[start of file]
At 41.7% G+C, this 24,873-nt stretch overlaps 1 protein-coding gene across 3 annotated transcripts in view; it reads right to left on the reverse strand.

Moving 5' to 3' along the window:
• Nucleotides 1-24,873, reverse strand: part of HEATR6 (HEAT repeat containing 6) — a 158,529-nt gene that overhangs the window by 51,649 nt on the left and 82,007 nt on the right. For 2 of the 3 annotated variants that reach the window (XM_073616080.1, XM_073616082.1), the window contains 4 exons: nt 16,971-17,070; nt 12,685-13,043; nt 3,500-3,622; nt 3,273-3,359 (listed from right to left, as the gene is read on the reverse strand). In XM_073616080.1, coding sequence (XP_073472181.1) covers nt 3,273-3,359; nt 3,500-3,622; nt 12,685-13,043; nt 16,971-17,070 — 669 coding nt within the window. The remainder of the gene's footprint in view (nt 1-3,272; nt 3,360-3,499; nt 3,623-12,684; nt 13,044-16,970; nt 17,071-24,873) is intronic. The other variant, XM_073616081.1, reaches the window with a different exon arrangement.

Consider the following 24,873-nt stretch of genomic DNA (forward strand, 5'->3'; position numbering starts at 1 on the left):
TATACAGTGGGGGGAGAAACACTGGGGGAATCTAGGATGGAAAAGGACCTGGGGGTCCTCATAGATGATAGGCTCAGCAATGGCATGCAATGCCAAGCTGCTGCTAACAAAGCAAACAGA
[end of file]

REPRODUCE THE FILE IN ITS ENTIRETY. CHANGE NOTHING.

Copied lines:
At 41.7% G+C, this 24,873-nt stretch overlaps 1 protein-coding gene across 3 annotated transcripts in view; it reads right to left on the reverse strand.

Moving 5' to 3' along the window:
• Nucleotides 1-24,873, reverse strand: part of HEATR6 (HEAT repeat containing 6) — a 158,529-nt gene that overhangs the window by 51,649 nt on the left and 82,007 nt on the right. For 2 of the 3 annotated variants that reach the window (XM_073616080.1, XM_073616082.1), the window contains 4 exons: nt 16,971-17,070; nt 12,685-13,043; nt 3,500-3,622; nt 3,273-3,359 (listed from right to left, as the gene is read on the reverse strand). In XM_073616080.1, coding sequence (XP_073472181.1) covers nt 3,273-3,359; nt 3,500-3,622; nt 12,685-13,043; nt 16,971-17,070 — 669 coding nt within the window. The remainder of the gene's footprint in view (nt 1-3,272; nt 3,360-3,499; nt 3,623-12,684; nt 13,044-16,970; nt 17,071-24,873) is intronic. The other variant, XM_073616081.1, reaches the window with a different exon arrangement.

Consider the following 24,873-nt stretch of genomic DNA (forward strand, 5'->3'; position numbering starts at 1 on the left):
TATACAGTGGGGGGAGAAACACTGGGGGAATCTAGGATGGAAAAGGACCTGGGGGTCCTCATAGATGATAGGCTCAGCAATGGCATGCAATGCCAAGCTGCTGCTAACAAAGCAAACAGA